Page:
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Old Is New with Cogeneration

March 21, 2019
Industry innovators are again turning to combined heat and power plants.

In recent years there has been a lot of buzz over distributed energy resources (DERs) with renewables based systems such as solar installations getting the limelight. However, before solar DERs were a thing and even before we coined the phrase DER, there were distributed power facilities that provided significant benefits in compatible commercial and industrial settings. These facilities employed cogeneration or combined heat and power (CHP) technology to convert waste or excess thermal energy to more efficient heat and power. While frequently located unobtrusively and operated out of sight today, this technology is as important as ever in the movement to increase energy efficiency, lower utility costs and minimize the risk of power disruptions through distributed supply.

Prior to the adoption of the Public Utilities Regulatory Policy Act (PURPA) of 1978, most cogeneration installations were located at refineries, pulp mills or other industrial sites with significant steam and electric loads. Excess steam was used to generate electricity that was consumed entirely within the facility. After PURPA was adopted, utilities were required to buy back excess power from cogenerators at their avoided generation cost. While reaching an agreement with a utility to actually buy their excess generation was never easy, the new law helped pave the way for a broader use of cogeneration with a growing number of installations at factories, hospitals, hotels and housing facilities that required a year-round source of hot water and electric. Facilities with a cooling or refrigeration load also got into the act with combined cooling, heat and power (CCHP) installations or tri-generation operations.  

CHP is experiencing renewed attention for several reasons. Foremost is the decline in price and increased availability of natural gas, which is the fuel of choice for the majority of new installations today. Gas engines have improved in efficiency and reliability, are available in a broader range of sizes and are much cleaner and easier to permit and maintain than the diesel engines they often replace. The influx of digital technology into the power sector also has contributed to the increased interest in CHP. Like the integral components in other forms of distributed energy supply, CHP operational systems, grid connections, monitoring and communication systems have become smaller, less costly and easier to integrate into legacy systems with the aid of digital advancements.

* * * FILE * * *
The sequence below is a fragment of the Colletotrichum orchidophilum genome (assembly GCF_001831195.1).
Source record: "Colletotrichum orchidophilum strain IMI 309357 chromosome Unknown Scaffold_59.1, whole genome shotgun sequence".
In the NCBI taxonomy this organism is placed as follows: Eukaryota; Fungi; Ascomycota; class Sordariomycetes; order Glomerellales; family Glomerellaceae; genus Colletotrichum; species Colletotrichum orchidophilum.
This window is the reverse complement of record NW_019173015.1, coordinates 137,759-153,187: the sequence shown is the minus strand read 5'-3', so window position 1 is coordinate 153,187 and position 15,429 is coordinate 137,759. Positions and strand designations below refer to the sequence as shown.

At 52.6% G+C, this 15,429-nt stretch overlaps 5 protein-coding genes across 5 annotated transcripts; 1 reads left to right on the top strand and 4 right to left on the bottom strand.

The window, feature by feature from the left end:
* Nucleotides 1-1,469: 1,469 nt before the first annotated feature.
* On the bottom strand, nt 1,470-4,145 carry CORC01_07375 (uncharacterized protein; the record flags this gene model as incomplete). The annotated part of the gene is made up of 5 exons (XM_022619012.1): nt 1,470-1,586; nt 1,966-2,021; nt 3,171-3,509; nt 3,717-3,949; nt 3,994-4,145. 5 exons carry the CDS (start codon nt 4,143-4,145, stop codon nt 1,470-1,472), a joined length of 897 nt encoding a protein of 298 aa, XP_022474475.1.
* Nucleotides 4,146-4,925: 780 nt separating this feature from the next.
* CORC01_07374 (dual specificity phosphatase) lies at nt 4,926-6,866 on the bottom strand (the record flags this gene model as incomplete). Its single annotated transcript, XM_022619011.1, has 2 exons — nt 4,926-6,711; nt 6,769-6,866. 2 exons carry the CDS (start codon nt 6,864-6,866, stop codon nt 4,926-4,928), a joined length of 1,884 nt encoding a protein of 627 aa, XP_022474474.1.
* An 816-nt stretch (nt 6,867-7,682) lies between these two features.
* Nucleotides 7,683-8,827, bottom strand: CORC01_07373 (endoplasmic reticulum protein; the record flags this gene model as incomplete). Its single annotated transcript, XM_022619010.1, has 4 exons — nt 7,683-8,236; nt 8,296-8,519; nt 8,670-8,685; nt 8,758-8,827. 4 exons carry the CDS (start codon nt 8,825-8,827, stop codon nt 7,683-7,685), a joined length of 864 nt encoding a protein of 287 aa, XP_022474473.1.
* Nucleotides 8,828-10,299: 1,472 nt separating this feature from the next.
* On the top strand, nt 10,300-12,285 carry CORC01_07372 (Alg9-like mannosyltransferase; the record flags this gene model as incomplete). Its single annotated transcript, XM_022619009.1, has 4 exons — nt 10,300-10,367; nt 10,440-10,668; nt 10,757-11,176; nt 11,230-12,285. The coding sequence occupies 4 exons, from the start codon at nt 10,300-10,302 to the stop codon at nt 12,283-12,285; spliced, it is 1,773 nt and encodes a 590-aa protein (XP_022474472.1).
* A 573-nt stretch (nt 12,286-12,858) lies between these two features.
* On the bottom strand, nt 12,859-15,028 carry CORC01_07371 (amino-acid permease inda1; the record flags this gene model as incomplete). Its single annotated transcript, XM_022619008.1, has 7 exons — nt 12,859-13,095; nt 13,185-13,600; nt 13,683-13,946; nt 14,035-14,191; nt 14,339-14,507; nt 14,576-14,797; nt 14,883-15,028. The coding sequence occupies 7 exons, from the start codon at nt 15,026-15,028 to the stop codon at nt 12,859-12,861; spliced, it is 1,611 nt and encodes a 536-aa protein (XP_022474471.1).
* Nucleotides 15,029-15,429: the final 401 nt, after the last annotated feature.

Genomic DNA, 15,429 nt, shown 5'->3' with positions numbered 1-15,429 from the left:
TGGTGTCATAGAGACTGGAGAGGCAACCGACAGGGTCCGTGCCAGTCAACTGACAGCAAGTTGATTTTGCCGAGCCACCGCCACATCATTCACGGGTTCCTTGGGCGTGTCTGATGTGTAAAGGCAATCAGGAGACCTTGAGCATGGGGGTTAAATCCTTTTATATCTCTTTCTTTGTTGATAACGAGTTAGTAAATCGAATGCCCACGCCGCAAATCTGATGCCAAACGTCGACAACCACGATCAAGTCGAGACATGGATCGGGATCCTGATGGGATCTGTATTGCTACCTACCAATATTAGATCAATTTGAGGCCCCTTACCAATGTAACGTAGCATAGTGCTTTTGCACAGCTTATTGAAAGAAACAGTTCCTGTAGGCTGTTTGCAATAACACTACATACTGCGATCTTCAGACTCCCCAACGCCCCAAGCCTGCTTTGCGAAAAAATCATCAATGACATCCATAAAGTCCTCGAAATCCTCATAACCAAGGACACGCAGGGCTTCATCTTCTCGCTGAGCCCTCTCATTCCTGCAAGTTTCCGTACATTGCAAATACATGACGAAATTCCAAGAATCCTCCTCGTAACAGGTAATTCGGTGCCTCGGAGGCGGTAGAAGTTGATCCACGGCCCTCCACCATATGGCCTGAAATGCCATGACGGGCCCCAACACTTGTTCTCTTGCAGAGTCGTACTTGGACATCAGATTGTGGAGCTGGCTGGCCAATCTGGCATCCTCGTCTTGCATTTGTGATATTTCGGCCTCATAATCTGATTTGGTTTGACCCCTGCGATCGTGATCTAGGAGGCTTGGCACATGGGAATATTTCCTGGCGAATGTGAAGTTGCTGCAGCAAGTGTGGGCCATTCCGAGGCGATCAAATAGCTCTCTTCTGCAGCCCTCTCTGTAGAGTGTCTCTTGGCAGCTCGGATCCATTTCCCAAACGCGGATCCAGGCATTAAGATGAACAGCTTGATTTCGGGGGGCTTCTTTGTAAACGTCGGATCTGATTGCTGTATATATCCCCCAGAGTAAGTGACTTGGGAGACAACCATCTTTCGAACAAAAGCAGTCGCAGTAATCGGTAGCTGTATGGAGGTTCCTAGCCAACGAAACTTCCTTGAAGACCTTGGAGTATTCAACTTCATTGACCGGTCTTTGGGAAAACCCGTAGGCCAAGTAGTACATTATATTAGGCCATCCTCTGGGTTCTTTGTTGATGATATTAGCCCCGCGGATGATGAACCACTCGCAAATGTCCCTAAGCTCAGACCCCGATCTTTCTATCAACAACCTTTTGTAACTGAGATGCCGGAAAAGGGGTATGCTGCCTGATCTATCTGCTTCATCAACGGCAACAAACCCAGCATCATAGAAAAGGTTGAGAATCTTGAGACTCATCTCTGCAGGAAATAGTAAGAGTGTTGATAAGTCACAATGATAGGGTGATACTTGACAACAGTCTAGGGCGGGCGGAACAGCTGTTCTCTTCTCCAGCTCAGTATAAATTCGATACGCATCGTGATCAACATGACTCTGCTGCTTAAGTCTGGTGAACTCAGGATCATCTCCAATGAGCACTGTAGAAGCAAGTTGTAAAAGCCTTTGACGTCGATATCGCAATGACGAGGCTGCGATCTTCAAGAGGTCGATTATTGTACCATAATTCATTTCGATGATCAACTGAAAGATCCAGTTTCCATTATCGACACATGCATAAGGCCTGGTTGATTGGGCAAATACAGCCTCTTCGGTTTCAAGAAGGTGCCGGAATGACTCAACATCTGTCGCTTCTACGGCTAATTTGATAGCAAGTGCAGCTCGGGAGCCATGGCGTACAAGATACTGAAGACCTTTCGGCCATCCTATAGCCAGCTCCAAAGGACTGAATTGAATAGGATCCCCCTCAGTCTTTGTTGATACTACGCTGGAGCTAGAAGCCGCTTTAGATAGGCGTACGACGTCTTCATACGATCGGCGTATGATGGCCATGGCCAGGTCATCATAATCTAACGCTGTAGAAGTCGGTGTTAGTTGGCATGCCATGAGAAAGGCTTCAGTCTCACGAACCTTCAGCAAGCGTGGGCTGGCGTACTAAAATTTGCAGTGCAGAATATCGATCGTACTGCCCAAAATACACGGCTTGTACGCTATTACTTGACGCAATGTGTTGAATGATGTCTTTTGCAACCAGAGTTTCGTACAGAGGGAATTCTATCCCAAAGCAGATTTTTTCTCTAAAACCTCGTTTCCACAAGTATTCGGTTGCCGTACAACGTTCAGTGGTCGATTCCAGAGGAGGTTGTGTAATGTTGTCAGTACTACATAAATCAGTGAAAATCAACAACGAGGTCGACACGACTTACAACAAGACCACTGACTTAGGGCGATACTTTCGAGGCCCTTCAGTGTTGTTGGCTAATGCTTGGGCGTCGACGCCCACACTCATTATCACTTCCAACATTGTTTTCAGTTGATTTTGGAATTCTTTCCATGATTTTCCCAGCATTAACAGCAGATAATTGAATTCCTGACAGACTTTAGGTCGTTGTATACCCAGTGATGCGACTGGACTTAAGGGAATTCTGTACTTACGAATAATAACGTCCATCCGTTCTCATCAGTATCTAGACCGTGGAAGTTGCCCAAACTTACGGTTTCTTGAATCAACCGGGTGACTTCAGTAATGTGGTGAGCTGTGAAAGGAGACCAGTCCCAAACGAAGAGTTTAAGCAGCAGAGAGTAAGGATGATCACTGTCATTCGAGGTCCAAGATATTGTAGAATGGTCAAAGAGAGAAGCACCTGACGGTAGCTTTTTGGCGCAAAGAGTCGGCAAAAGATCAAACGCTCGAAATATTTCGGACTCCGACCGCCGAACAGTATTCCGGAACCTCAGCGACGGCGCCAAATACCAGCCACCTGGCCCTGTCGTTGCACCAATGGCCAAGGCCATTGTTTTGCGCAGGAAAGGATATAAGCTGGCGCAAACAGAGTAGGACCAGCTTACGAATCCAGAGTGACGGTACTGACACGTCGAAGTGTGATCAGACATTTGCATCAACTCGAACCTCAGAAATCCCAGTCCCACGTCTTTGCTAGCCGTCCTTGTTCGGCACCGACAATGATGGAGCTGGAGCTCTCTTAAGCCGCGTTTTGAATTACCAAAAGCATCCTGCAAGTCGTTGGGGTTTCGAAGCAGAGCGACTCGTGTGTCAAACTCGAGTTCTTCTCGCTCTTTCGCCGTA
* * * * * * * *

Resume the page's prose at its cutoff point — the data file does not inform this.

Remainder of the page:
Because of the increased efficiency of cogeneration, the U.S. EPA has formed a CHP partnership to promote this technology and share information about its use. The agency’s website includes a catalog of CHP technologies with an overview of how CHP systems work, key concepts of efficiency and power-to-heat ratios, and some cost and performance for commercially available CHP prime movers. According to the agency, there are over 4,400 CHP facilities in service nationwide.

CHP projects may be getting greater attention as a result of the rising interest in microgrids, or possibly, it is the other way around. In either event, both may be attractive for municipal and institutional applications, commercial campuses or large buildings like public housing where critical infrastructure upgrades are needed, long term stable energy prices are desirable and upfront capital is limited.  Another driver may be resiliency and the guarantee of a 24/7 power supply.  Finally, CHP can provide anchoring baseload service for a microgrid that includes a renewable energy resource like PV.

As CHP technology matured and gas prices declined, another game changer has taken place to bolster CHP and connecting microgrid networks. That is financability. When technology and fuel risk are diminished, it is much easier to get project financing. This opens the market to a whole new group of facility owner/operators with limited debt raising capability or the inability to take advantage of certain types of tax incentives. Enter the third party developer-owner who can raise capital, take on certain project risks and help the facility owner address their facility’s energy requirements. Of course, building owners need to do their due diligence to ensure potential energy partners have experience and financial backing to address any hiccups along the way.

The very first commercial power station developed on Pearl Street in Manhattan was in fact a cogeneration plant supplying district heating as well as electricity. How interesting it is to see that industry innovators are again turning to combined heat and power plants for highly efficient baseload power.

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